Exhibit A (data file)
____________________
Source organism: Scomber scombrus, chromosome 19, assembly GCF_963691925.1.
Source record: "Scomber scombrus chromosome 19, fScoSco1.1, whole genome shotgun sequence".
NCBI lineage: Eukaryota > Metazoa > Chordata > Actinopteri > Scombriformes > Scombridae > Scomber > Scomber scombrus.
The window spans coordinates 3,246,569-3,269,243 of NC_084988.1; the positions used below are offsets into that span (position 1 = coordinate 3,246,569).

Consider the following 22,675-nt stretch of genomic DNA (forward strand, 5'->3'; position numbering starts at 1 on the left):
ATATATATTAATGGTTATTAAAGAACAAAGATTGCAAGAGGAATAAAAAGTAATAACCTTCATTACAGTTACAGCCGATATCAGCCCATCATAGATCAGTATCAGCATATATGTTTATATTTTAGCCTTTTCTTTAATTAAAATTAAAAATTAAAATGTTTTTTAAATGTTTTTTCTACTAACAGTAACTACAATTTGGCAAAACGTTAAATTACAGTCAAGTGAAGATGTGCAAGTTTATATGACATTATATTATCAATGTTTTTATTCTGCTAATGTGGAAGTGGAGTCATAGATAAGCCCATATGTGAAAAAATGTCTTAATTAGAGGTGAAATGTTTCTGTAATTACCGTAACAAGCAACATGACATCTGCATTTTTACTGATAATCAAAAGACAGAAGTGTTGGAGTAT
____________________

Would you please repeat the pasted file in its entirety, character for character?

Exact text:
Source organism: Scomber scombrus, chromosome 19, assembly GCF_963691925.1.
Source record: "Scomber scombrus chromosome 19, fScoSco1.1, whole genome shotgun sequence".
NCBI lineage: Eukaryota > Metazoa > Chordata > Actinopteri > Scombriformes > Scombridae > Scomber > Scomber scombrus.
The window spans coordinates 3,246,569-3,269,243 of NC_084988.1; the positions used below are offsets into that span (position 1 = coordinate 3,246,569).

Consider the following 22,675-nt stretch of genomic DNA (forward strand, 5'->3'; position numbering starts at 1 on the left):
ATATATATTAATGGTTATTAAAGAACAAAGATTGCAAGAGGAATAAAAAGTAATAACCTTCATTACAGTTACAGCCGATATCAGCCCATCATAGATCAGTATCAGCATATATGTTTATATTTTAGCCTTTTCTTTAATTAAAATTAAAAATTAAAATGTTTTTTAAATGTTTTTTCTACTAACAGTAACTACAATTTGGCAAAACGTTAAATTACAGTCAAGTGAAGATGTGCAAGTTTATATGACATTATATTATCAATGTTTTTATTCTGCTAATGTGGAAGTGGAGTCATAGATAAGCCCATATGTGAAAAAATGTCTTAATTAGAGGTGAAATGTTTCTGTAATTACCGTAACAAGCAACATGACATCTGCATTTTTACTGATAATCAAAAGACAGAAGTGTTGGAGTAT